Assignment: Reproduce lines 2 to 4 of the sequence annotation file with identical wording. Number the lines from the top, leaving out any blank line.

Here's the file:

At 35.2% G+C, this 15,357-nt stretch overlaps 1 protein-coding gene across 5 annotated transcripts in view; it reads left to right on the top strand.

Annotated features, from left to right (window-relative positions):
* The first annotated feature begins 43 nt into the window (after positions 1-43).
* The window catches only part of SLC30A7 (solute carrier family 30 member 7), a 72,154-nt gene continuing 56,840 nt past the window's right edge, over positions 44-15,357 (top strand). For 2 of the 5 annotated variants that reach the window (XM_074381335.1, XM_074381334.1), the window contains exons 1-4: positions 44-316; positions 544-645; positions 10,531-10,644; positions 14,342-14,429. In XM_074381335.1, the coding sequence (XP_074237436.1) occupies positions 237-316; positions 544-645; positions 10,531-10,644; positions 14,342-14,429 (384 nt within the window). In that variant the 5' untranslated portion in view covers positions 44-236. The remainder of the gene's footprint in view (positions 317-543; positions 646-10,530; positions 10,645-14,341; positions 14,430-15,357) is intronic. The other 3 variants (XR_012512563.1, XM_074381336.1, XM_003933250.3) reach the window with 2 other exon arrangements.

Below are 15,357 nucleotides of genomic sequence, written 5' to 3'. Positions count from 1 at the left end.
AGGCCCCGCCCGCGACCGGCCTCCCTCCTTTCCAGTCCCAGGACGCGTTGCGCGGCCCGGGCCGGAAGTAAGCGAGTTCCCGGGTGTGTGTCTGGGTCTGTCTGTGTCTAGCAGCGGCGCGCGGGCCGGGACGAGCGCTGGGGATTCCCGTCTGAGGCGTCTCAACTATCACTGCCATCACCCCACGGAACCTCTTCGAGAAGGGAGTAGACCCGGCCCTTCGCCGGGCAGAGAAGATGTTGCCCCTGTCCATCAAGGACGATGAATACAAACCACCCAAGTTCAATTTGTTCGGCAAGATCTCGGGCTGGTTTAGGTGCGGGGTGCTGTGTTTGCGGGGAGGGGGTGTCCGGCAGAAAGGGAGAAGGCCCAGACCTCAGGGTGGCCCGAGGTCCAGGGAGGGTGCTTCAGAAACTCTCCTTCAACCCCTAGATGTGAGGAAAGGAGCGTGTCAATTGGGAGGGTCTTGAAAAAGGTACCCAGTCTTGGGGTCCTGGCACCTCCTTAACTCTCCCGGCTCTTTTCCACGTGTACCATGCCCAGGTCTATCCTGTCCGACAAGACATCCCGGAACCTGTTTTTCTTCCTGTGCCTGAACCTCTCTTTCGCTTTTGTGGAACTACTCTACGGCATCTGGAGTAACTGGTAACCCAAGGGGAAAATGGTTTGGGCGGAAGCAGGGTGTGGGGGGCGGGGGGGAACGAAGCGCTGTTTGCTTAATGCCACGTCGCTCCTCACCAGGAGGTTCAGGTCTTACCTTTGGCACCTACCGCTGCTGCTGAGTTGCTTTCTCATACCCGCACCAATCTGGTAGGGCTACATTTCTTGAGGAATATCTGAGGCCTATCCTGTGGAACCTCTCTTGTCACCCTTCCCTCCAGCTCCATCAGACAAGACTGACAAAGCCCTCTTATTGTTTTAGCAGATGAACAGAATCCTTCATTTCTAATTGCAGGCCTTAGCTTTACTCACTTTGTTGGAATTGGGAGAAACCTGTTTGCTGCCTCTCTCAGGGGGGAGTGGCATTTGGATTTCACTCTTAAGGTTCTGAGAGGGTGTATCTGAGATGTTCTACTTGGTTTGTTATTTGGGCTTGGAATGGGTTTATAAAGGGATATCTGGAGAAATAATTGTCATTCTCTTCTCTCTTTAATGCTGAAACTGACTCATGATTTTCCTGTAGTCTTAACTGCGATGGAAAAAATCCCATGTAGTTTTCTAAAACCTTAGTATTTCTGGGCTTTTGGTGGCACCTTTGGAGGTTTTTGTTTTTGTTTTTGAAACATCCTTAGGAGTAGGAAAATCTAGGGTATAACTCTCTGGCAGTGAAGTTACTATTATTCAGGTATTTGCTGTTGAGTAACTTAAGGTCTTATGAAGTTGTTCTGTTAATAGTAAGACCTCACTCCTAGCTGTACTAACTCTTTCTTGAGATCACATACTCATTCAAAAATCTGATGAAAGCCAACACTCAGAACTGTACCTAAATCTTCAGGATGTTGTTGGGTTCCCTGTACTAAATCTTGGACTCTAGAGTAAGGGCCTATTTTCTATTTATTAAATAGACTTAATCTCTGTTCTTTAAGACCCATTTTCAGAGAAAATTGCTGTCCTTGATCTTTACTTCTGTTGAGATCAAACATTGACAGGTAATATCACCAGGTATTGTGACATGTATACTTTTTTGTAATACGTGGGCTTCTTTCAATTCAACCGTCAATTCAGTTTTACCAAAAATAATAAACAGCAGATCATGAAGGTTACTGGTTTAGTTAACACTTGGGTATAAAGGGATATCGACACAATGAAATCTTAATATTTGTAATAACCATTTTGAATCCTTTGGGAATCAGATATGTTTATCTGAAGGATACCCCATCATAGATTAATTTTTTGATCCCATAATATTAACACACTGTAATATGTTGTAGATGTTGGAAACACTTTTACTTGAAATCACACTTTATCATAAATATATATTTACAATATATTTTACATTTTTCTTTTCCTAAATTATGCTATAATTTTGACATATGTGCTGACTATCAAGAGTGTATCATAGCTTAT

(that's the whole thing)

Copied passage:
Annotated features, from left to right (window-relative positions):
* The first annotated feature begins 43 nt into the window (after positions 1-43).
* The window catches only part of SLC30A7 (solute carrier family 30 member 7), a 72,154-nt gene continuing 56,840 nt past the window's right edge, over positions 44-15,357 (top strand). For 2 of the 5 annotated variants that reach the window (XM_074381335.1, XM_074381334.1), the window contains exons 1-4: positions 44-316; positions 544-645; positions 10,531-10,644; positions 14,342-14,429. In XM_074381335.1, the coding sequence (XP_074237436.1) occupies positions 237-316; positions 544-645; positions 10,531-10,644; positions 14,342-14,429 (384 nt within the window). In that variant the 5' untranslated portion in view covers positions 44-236. The remainder of the gene's footprint in view (positions 317-543; positions 646-10,530; positions 10,645-14,341; positions 14,430-15,357) is intronic. The other 3 variants (XR_012512563.1, XM_074381336.1, XM_003933250.3) reach the window with 2 other exon arrangements.